This study ultimately highlights the lack of race reporting within research, which can lead to downstream effects in clinical translation. Heterogeneity and proper representation of population groups strengthen the generalizability and accuracy of data. Given differing socioeconomic inequalities, genetic predisposition, and the general lack of trust among minority patients within the current health care system [19, 20], a larger effort to include and report racial demographics is necessary for establishing reliable data that can be generalized to multiple demographic domains. JAMA recently recognized the importance of reporting demographics, encouraging research coordinators to include race in publications [18, 21]. Unfortunately, recruiting participants from historically marginalized backgrounds remains challenging, with reports of both implicit and explicit bias in excluding minority patients from cancer trials . In addition, a lack of participation in cancer trials overall may stem from a dearth of community outreach to patients from historically marginalized backgrounds. This is especially vexing in light of one large meta-analysis reporting that minority patients are enthusiastic about participating in clinical trials, with consent rates approaching 60% when asked to enroll as opposed to the 2% to 5% we see nationally . Along those lines, one large retrospective review demonstrated that belonging to a minority group or having low socioeconomic status did not affect the enrollment rate after screening patients diagnosed with glioma, indicating a problem associated with lack of screening and consent in these cohorts .
Furthermore, it is important to acknowledge the systemic barriers to proton beam treatment. Proton therapy participation can be limited by a variety of factors, including the ability to cover the cost and travel to a nearby center, as well as insurance type and status to cover the treatment. Therapy can cost 3 to 6 times as much as standard radiation treatment, largely owing to the complexity of the equipment and the sophistication of maintenance required to keep the machines running properly . These financial limitations could disproportionately affect the ability of populations with low socioeconomic status in the area to receive proper treatment and be enrolled in studies that use these resources.
The importance of developing clinical trials that represent all Americans has been underscored nationally, with National Cancer Institute evaluations including these metrics in its standards for evaluating cancer clinics. With such an important focus, successful strategies to improve the equitable representation of these populations have been reported time and again. Such efforts typically begin with an awareness of biases and target measures to enroll a more diverse participant population. This includes the engagement of local community groups and private clinics related to health care, as well as partnerships with local stakeholders for minority patients; the latter is critical given the justifiable mistrust such communities may have based on the historical harm they have endured with medical research [26, 27]. Fortunately, the successful implementation of using public spaces (such as town halls) and having a presence at local community events to promote research studies in underrepresented communities has been demonstrated. However, implicit bias may still manifest as an unawareness on the part of clinical trial investigators with respect to the equitable representation of historically excluded populations, with a direct correlation between higher scores on implicit bias testing and lower quality of care .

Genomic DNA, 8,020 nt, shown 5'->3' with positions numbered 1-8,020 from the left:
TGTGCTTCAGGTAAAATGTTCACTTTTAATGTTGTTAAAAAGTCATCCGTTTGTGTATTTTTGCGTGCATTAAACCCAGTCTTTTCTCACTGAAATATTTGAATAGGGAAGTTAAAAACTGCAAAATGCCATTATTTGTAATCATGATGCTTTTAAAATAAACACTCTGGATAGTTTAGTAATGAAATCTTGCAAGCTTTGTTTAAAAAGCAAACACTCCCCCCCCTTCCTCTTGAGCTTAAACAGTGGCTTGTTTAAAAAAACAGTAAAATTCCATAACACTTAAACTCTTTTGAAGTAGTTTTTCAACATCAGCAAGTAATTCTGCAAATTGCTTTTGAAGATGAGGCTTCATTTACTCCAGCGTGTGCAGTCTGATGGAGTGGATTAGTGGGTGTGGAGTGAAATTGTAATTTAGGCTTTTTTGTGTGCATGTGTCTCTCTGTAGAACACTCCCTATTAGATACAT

We provide this call to action to all medical literature and clinical trial stakeholders, journals, authors, investigators, and health care centers to ensure that (1) active and actionable strategies to address and ensure equitable representation of historically excluded populations exist and (2) patient demographics are reported as a minimum when reporting outcomes.
ADDITIONAL INFORMATION AND DECLARATIONS
CRediT: Jonathan S. Fakhry: conceptualization, data curation, formal analysis, investigation, validation, visualization, writing – original draft, writing – reviewing and editing; M. Juliana Pena: conceptualization, data curation, formal analysis, investigation, validation, visualization, writing – original draft, writing – reviewing and editing; Raymond B. Mailhot Vega: conceptualization, methodology, project administration, supervision, writing – reviewing and editing; Fantine Giap: data curation, validation, writing – reviewing and editing; Ariel Pomputius: investigation, methodology, validation, writing – reviewing and editing.
Acknowledgments: This work was presented in poster format at the American Society for Radiation Oncology (ASTRO) Annual Meeting; October 23–26, 2022; San Antonio, Texas.
Conflicts of Interest: The authors have no conflicts of interest to disclose.
Funding: This work is support by a KL2 award through 3UL1TR001427-07S1.
Ethical Approval: This review did not involve human subjects/participants and was exempt from internal review board (IRB) approval.